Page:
Tallahassee Journal

Top wind energy stocks for renewables investors

Top wind energy stocks for renewables investors

Solar power appears to be hitting some technological hurdles, if the slowing rate of innovation in that industry is any indication. This apparent slowdown could well afford the wind sector the ideal opportunity to gain some momentum in the renewables space, spread further across the United States while also attracting more investment.

EPA GERMANY WIND ENERGY ENV ENERGY & RESOURCES ALTERNATIVE ENERGY DEU HACurrently wind power is generating roughly 5% of the overall power for the country as a whole, and considerably more than that in the Midwest where a lot of wind farms are concentrated. States like Minnesota, Kansas, and Iowa are generating 15 to 30% of their power from wind. Even with current technology, larger states like Texas and California are nearing 10% of their energy generation from wind. Wind power has fully become a mainstream source of electricity, and should no longer be considered a fringe energy source. But several new innovations in the area have the potential to make wind energy even more viable across the country as a whole.

First, the Energy Department sees a new generation of wind turbines coming that will be 100-200 feet taller than current commercial wind turbines. New wind turbines could reach to a height of 460 feet which, in turn, would allow wind farms to take advantage of faster wind speeds that occur at higher elevations. With wind power already present in 39 states, the new turbines could potentially open up a further 20% of the country to economic wind generation, essentially making wind power viable nationwide. Second, there is a new type of wind generation equipment that is starting to pick up support. Vortex Bladeless is a start-up wind energy company which aims to upset the traditional wind generation model with a new type of turbine that has no blades and no moving parts of any sort.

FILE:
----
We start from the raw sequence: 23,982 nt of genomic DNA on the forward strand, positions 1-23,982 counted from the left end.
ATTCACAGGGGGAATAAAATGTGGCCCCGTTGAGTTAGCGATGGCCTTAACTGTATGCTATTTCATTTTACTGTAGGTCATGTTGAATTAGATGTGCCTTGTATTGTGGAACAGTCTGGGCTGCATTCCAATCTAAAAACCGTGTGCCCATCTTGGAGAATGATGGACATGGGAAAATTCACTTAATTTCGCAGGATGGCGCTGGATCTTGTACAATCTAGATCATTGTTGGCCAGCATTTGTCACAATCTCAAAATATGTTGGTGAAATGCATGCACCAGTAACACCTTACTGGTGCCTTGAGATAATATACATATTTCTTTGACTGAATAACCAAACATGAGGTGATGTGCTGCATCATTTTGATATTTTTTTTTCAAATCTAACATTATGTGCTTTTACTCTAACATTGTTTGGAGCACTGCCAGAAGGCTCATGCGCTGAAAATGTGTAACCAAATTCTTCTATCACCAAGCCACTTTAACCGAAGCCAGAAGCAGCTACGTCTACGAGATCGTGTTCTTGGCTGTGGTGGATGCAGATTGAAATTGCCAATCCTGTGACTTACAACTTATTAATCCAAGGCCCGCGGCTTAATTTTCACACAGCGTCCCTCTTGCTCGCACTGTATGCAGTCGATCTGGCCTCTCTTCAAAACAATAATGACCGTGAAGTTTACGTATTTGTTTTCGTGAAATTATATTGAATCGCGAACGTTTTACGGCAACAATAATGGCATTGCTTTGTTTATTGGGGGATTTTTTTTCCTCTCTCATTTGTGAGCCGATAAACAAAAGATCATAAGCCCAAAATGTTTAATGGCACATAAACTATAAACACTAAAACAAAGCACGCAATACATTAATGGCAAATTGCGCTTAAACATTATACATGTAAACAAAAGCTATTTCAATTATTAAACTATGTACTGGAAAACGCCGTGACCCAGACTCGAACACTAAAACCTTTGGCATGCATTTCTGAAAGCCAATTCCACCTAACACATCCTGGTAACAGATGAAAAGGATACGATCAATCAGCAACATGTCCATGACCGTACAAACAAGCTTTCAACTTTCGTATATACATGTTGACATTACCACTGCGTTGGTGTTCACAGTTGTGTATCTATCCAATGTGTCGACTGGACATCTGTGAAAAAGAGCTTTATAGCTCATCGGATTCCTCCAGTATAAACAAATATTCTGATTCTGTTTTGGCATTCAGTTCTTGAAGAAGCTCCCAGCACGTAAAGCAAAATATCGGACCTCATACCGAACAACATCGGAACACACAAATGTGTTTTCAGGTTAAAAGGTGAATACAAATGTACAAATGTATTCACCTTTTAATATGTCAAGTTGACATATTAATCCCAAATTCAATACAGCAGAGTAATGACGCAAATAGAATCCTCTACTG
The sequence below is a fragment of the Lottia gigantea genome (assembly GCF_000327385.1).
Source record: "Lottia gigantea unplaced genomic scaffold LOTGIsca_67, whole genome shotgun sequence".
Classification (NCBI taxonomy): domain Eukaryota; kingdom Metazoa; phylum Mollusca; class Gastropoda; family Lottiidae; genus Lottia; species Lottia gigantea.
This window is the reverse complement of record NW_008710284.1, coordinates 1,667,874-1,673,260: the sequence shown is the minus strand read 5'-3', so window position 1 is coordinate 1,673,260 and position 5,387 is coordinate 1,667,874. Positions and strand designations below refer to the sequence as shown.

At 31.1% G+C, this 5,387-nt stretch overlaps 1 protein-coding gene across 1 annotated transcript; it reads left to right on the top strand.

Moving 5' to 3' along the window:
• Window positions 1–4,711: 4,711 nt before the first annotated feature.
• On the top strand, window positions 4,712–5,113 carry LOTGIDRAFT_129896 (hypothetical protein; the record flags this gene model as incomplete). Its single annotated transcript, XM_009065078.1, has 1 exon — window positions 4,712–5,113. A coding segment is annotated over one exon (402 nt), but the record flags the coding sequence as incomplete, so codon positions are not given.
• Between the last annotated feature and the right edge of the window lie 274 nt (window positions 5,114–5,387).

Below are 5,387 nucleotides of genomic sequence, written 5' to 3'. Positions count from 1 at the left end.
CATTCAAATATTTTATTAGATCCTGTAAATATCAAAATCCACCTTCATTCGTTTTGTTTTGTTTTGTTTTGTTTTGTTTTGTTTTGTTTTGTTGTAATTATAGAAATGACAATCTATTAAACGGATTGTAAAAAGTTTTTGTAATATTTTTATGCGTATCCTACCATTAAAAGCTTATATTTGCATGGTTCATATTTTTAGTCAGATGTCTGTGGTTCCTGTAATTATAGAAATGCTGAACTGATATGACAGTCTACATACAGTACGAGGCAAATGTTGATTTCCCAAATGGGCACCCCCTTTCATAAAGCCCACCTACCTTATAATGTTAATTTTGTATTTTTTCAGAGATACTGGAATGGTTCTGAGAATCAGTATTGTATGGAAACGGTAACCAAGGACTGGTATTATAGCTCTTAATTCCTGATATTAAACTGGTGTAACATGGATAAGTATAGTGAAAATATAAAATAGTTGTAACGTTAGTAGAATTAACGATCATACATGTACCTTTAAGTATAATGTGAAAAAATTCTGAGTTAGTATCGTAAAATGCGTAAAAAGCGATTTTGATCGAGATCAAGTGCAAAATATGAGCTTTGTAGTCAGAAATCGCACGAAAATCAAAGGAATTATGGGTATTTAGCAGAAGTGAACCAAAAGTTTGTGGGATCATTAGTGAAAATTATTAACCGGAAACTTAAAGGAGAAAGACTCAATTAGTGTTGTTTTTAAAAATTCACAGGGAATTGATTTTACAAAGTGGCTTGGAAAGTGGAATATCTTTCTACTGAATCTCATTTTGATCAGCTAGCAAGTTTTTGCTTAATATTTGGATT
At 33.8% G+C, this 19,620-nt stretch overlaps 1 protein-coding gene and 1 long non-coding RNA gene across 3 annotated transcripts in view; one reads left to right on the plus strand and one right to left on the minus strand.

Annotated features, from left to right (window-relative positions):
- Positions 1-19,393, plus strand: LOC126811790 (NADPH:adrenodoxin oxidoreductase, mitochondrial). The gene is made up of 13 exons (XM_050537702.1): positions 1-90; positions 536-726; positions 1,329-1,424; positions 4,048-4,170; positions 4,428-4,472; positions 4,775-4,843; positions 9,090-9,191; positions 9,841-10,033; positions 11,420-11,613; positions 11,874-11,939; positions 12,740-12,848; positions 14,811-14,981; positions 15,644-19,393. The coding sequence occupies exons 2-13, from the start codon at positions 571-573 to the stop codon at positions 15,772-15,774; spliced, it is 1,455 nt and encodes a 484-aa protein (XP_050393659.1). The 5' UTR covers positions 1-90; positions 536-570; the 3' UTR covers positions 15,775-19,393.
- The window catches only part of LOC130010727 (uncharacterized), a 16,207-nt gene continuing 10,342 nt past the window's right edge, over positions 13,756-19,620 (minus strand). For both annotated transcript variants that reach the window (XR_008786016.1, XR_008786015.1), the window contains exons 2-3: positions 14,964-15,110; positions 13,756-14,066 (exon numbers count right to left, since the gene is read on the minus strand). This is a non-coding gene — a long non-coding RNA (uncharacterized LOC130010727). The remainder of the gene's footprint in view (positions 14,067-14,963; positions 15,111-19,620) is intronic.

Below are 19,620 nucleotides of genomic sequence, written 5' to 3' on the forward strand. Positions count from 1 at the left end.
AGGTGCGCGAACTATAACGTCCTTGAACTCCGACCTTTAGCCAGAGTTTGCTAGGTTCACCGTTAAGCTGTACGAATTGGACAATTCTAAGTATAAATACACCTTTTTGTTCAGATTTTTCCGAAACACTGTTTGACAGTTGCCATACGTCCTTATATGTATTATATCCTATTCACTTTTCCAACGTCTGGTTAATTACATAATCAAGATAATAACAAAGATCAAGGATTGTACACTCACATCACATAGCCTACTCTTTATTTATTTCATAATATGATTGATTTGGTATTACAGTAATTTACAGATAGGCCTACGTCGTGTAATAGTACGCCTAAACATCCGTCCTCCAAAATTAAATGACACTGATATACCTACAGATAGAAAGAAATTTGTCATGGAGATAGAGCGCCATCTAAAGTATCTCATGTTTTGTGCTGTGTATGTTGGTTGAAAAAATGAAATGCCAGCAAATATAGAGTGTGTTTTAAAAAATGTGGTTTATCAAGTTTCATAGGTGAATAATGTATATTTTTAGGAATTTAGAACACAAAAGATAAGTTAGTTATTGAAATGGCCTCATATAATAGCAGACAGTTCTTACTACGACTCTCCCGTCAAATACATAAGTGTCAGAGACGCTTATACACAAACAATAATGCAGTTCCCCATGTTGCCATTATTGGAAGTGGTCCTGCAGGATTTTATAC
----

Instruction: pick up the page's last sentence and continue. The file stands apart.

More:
The new wind “turbines,” if they can still be called that, look a little like giant straws and they generate power through oscillation of the structure. The new turbines can be spaced together more closely since they lack blades, and the absence of moving parts leads to less wear and tear over time which should lower costs. It would also get around the criticism of traditional turbines as a threat to birds. The company is starting to raise funding, and it’s quite possible that the new turbines could be a common site in a few years.